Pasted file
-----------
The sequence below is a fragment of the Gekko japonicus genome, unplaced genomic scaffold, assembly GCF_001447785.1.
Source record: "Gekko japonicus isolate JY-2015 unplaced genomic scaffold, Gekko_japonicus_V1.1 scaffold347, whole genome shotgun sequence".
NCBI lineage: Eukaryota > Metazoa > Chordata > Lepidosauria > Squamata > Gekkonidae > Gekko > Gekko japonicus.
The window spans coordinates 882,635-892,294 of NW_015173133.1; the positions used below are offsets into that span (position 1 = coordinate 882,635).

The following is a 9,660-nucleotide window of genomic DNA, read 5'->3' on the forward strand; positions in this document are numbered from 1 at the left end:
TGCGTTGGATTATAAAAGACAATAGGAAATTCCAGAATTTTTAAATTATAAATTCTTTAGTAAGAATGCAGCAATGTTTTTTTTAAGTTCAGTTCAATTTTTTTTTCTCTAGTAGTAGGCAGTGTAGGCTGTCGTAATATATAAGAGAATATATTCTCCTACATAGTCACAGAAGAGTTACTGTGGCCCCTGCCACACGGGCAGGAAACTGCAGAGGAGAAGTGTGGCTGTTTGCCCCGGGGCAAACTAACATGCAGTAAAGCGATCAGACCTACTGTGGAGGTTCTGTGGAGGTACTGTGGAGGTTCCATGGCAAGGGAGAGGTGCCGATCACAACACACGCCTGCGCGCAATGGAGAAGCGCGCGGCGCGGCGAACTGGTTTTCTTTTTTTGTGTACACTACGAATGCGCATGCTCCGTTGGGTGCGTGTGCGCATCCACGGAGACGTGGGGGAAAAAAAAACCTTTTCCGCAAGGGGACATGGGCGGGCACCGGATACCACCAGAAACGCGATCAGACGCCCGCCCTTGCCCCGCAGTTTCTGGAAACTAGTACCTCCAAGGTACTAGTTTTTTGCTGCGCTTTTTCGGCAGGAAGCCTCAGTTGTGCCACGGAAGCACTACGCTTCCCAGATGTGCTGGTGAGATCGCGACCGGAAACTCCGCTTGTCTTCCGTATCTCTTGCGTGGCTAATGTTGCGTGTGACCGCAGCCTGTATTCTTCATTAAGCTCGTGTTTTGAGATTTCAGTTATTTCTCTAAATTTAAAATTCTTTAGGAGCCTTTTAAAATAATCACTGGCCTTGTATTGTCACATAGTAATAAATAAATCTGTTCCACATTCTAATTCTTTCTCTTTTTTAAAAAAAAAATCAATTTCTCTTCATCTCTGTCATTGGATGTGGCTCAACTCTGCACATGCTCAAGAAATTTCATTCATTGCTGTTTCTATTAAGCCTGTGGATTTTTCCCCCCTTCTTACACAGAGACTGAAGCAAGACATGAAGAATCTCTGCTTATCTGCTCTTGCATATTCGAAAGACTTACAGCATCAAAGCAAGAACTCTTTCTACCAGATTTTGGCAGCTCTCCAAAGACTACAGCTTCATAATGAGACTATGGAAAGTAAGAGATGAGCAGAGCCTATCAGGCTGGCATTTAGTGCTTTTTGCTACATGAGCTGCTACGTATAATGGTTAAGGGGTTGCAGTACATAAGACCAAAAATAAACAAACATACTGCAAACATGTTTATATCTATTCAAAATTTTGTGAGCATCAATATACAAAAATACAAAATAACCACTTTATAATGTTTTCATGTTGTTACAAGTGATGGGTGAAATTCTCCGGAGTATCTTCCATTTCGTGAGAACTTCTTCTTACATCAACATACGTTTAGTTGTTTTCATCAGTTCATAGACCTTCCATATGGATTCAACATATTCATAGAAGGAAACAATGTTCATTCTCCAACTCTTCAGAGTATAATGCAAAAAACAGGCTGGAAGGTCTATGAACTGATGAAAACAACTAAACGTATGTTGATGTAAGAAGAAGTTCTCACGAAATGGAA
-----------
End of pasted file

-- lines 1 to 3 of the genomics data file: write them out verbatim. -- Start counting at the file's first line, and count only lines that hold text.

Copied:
The sequence below is a fragment of the Gekko japonicus genome, unplaced genomic scaffold, assembly GCF_001447785.1.
Source record: "Gekko japonicus isolate JY-2015 unplaced genomic scaffold, Gekko_japonicus_V1.1 scaffold347, whole genome shotgun sequence".
NCBI lineage: Eukaryota > Metazoa > Chordata > Lepidosauria > Squamata > Gekkonidae > Gekko > Gekko japonicus.